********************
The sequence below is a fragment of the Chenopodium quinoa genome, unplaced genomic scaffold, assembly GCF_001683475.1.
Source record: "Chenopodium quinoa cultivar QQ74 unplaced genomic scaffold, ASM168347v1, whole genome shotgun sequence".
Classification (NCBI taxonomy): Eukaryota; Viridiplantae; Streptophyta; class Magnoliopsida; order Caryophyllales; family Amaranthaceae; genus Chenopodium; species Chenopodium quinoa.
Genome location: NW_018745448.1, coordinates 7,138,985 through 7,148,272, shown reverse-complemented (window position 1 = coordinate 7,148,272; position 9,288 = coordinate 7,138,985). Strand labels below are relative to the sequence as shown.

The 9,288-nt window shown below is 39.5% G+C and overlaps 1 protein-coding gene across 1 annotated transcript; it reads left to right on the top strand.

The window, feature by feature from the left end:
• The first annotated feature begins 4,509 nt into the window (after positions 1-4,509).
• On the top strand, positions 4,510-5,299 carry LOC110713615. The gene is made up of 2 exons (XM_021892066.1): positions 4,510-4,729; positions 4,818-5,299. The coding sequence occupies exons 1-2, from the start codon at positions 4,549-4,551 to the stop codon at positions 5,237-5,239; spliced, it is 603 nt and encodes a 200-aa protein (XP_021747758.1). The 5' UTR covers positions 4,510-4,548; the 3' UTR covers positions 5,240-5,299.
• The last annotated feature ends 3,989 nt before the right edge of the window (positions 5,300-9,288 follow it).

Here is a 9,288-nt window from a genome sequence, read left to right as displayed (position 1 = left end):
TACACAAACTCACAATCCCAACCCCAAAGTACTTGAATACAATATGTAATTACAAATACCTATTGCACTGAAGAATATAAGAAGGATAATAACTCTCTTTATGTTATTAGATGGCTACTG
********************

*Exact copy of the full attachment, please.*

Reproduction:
The sequence below is a fragment of the Chenopodium quinoa genome, unplaced genomic scaffold, assembly GCF_001683475.1.
Source record: "Chenopodium quinoa cultivar QQ74 unplaced genomic scaffold, ASM168347v1, whole genome shotgun sequence".
Classification (NCBI taxonomy): Eukaryota; Viridiplantae; Streptophyta; class Magnoliopsida; order Caryophyllales; family Amaranthaceae; genus Chenopodium; species Chenopodium quinoa.
Genome location: NW_018745448.1, coordinates 7,138,985 through 7,148,272, shown reverse-complemented (window position 1 = coordinate 7,148,272; position 9,288 = coordinate 7,138,985). Strand labels below are relative to the sequence as shown.

The 9,288-nt window shown below is 39.5% G+C and overlaps 1 protein-coding gene across 1 annotated transcript; it reads left to right on the top strand.

The window, feature by feature from the left end:
• The first annotated feature begins 4,509 nt into the window (after positions 1-4,509).
• On the top strand, positions 4,510-5,299 carry LOC110713615. The gene is made up of 2 exons (XM_021892066.1): positions 4,510-4,729; positions 4,818-5,299. The coding sequence occupies exons 1-2, from the start codon at positions 4,549-4,551 to the stop codon at positions 5,237-5,239; spliced, it is 603 nt and encodes a 200-aa protein (XP_021747758.1). The 5' UTR covers positions 4,510-4,548; the 3' UTR covers positions 5,240-5,299.
• The last annotated feature ends 3,989 nt before the right edge of the window (positions 5,300-9,288 follow it).

Here is a 9,288-nt window from a genome sequence, read left to right as displayed (position 1 = left end):
TACACAAACTCACAATCCCAACCCCAAAGTACTTGAATACAATATGTAATTACAAATACCTATTGCACTGAAGAATATAAGAAGGATAATAACTCTCTTTATGTTATTAGATGGCTACTG